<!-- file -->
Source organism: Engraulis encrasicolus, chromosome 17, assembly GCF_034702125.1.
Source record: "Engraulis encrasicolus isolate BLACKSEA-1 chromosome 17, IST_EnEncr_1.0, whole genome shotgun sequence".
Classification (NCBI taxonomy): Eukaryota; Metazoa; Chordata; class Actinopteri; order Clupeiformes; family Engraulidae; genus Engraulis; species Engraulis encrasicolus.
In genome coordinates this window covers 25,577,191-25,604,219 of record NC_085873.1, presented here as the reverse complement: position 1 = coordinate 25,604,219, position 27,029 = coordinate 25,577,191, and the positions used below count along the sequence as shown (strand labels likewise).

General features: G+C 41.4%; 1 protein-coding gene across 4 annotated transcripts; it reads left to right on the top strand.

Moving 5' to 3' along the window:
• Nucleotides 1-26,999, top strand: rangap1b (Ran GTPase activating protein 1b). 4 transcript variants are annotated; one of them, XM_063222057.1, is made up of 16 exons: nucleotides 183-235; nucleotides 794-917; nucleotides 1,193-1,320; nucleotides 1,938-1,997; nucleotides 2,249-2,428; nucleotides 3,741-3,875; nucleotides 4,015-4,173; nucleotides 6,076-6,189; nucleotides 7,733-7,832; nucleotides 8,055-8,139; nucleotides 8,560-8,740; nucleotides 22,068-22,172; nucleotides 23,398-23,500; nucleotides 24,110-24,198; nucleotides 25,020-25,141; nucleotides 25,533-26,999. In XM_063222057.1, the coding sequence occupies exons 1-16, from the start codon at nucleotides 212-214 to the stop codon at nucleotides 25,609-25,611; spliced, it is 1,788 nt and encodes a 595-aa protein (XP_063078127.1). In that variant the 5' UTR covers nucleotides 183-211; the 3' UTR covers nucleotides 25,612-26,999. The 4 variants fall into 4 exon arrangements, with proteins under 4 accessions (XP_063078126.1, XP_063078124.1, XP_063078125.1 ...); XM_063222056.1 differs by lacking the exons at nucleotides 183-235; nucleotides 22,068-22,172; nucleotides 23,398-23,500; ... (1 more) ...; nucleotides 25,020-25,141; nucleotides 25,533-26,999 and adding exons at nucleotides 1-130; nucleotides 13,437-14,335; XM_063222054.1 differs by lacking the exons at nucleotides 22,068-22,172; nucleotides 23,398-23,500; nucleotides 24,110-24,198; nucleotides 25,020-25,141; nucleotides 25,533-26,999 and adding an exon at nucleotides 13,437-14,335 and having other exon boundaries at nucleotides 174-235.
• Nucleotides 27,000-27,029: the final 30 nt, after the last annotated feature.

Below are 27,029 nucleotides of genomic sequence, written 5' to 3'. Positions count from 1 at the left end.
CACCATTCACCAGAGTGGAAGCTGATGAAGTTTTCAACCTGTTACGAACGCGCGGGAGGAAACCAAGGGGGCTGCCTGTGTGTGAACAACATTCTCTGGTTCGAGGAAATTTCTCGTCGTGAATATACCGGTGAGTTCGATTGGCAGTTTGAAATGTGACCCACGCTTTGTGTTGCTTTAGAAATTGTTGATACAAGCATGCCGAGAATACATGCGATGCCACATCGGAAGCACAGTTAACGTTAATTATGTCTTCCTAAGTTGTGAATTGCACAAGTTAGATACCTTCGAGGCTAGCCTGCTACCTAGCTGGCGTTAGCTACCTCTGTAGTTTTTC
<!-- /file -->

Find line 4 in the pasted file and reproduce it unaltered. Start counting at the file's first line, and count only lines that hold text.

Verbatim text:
In genome coordinates this window covers 25,577,191-25,604,219 of record NC_085873.1, presented here as the reverse complement: position 1 = coordinate 25,604,219, position 27,029 = coordinate 25,577,191, and the positions used below count along the sequence as shown (strand labels likewise).